Before the "quarter life crisis" struck, I vaguely remember a young ambitious man, a recent engineering grad from a tough as nails Master's program, eager to work hard, make money, do his mba from an ivy league school in a few years, dreaming of marrying a beautiful girl, investing his money, traveling to exotic places, keeping his parents happy and well provided for, winning every struggle that came his way and living the life, middle-class youth of today's India can aspire for and be definitely able to reach. And then from a point where he thought everything was figured out, the plot to his life went awry. His dear and near ones helplessly watched the show as he gradually retreated into irritability, unhappiness and aloofness. Today, what he wonders though, is the crisis striking him late, say five years from now, and he turns a gun on himself, realizing it is too late to change tracks. I have heard many a Tom, Dick and Harry in my generation say they are in QLC and surprisingly their lives go on just how it was before their supposed crisis began, the lucky ones beat it by jumping jobs or going to B-School. Mine wasn't so easy - it lasted three years and changed me inside out, hopefully for the better.
When I left India it was an escape from the long looming shadow of my dad. I have believed that every generation born into a family which can provide for their education has the responsibility to go one step ahead of their parents. Making a new life in a new land was my idea of that step ahead. The quarter-life crisis changed everything for me. It all began on my first job out of university, a startup in San Diego. While my batchmates plumped for big companies, I opted for a job with subsistence-level basic minimum pay but with a tempting stock option offer, believing the day they went IPO I could retire with a six digit bank balance. The American Dream was about to sour. I realized I couldn't sit on a chair inside a cube for more than half an hour before the world outside beckoned me or in conference rooms where people deliberated solutions to business challenges while I nodded away to puppetic perfection. I was too restless beyond my own comprehension. My mind began to work in ways I couldn't control. Ideas of an alternate life, a rewarding life started entering my head. It took 1 1/2 years and four jobs with varying degrees of success and failure to help me take that first step. I gave the first of my childhood ambitions, the UPSC a shot. For close to a year, I had a semi-reprieve from my early-life crisis but it returned with a bang when I realized the civil service exam was an effort undertaken too late, too unprepared.
The US was my escape route again, to weave the next plan of action. I found a new field and a new job that I have been working at, for more than a year now. But the crisis continued with me - the comfort level with this job was just an illusion, it told me, and the way ahead offered me, just more of boredom and dissatisfaction. I penned down on a piece of paper all the careers that best fit me. It took me to a final answer after much frustration, enforced loneliness, soul-searching and soul-searing. The choice may not be the perfect fit but it shines a lamp, enough for me to see a narrow path to start walking on, knowing if I stay the course, wider roads will appear in their own sweet time. The crisis waned. I was at peace finally. I found my happiness again. I now look back and believe this was the best phase in my life. In my hardships and mental turmoil, I discovered my own thinking, lifestyle, personality and most importantly my writing voice that reflected on this blog. I get scared at times now, but a beginning has to be made. I am lucky. I have given myself a second chance in life. I thank my parents - they have backed me through it all. I should remember to give and afford my children the same freedom and courage to dream.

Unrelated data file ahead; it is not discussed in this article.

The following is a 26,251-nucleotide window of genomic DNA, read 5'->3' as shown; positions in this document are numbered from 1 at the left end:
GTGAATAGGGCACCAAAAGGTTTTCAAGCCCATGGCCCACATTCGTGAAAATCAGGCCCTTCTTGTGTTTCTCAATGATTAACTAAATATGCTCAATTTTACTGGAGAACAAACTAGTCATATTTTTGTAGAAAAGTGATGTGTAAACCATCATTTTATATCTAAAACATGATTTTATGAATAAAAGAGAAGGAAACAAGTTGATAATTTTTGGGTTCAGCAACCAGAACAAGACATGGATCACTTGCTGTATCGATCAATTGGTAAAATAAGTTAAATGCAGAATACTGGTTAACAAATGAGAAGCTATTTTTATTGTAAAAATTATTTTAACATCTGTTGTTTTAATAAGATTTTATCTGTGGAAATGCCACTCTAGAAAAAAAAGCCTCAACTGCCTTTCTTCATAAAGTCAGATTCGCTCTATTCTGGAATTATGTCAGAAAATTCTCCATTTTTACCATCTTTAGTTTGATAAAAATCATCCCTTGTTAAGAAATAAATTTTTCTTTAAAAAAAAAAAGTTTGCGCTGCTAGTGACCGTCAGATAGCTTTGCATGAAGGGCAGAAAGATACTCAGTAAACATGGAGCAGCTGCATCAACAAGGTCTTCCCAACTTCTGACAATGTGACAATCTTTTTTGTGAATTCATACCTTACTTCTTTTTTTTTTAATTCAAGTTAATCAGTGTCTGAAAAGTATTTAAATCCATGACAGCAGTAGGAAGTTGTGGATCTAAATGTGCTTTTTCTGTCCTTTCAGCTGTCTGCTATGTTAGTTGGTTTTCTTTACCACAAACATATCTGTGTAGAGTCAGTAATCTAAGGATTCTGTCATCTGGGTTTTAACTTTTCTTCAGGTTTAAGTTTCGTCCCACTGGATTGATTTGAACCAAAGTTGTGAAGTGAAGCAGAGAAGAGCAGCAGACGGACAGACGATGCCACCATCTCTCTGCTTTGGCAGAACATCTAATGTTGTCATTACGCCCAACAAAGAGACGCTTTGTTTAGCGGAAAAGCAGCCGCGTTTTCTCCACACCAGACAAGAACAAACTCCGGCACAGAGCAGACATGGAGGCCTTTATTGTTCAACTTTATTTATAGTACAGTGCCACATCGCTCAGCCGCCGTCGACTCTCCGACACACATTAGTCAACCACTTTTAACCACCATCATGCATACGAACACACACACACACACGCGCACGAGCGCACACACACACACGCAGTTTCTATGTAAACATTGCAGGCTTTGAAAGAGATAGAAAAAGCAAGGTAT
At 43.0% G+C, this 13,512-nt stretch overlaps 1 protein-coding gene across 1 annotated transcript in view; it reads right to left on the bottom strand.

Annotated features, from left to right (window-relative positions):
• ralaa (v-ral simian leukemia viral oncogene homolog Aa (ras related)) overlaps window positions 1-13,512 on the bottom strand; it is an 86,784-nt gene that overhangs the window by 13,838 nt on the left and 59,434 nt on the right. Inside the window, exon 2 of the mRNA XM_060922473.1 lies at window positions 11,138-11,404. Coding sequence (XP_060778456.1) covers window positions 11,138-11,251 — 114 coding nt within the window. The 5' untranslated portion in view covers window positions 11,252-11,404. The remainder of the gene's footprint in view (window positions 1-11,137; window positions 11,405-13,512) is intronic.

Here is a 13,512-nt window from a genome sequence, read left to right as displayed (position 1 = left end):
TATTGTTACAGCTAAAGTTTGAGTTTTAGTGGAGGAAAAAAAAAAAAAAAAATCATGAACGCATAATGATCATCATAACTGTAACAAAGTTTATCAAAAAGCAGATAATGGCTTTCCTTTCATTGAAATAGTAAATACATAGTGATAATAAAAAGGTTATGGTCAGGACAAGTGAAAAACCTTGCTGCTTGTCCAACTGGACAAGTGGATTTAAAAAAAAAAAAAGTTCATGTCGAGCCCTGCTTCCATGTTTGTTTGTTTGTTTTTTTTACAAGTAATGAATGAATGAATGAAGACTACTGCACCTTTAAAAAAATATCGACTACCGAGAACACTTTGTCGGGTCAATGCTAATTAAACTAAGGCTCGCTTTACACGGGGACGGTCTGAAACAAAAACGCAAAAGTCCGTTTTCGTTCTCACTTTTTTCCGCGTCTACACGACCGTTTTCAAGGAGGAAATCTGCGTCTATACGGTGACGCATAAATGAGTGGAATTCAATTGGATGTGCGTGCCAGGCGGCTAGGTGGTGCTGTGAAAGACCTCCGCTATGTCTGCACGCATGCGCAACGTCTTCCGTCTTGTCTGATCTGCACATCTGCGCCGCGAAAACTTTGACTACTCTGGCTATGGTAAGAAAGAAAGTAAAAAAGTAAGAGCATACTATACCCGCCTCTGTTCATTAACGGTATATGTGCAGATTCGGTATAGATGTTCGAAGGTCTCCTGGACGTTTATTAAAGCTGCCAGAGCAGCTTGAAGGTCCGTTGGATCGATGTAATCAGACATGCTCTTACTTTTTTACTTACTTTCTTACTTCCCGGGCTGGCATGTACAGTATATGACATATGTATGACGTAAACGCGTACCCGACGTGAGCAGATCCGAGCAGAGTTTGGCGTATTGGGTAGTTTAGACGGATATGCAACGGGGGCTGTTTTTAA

Last weekend, I was in Chicago with one of my closest friends from school and our parting revelry was broken by a brother of ours mailing in that he had resigned his high-profile job in Manhattan. The early life crisis was claiming another short-term casualty. I returned from the holiday thinking and believing he had done the right thing and deviously decided on sparking a fire in a college pal's smooth life. This was a guy who I thought would go on to become an entrepreneur and a leader of men and instead lived content with waiting for his green card and life as a programmer. Though I have no right to interfere in another person's life or be judgmental, I lost patience with the tepid ideas he kept suggesting and dropping, never to be heard again and offered him a piece of my mind, on the precious time he was losing and what a lazyass he was becoming. The crisis was good for me - it has given me dreams, it has given me a reason to work hard, it has made me strong. I don't know about success, but I will survive. I will be happy. But I am feeling guilty and horrible now - I hate this tendency in me to give advice and support when not solicited - why did I do it to him, will he go into that churn now, what if he had put a roof on his dreams to continue supporting his family, will a QLC do him good, was I being stupid? Time will tell...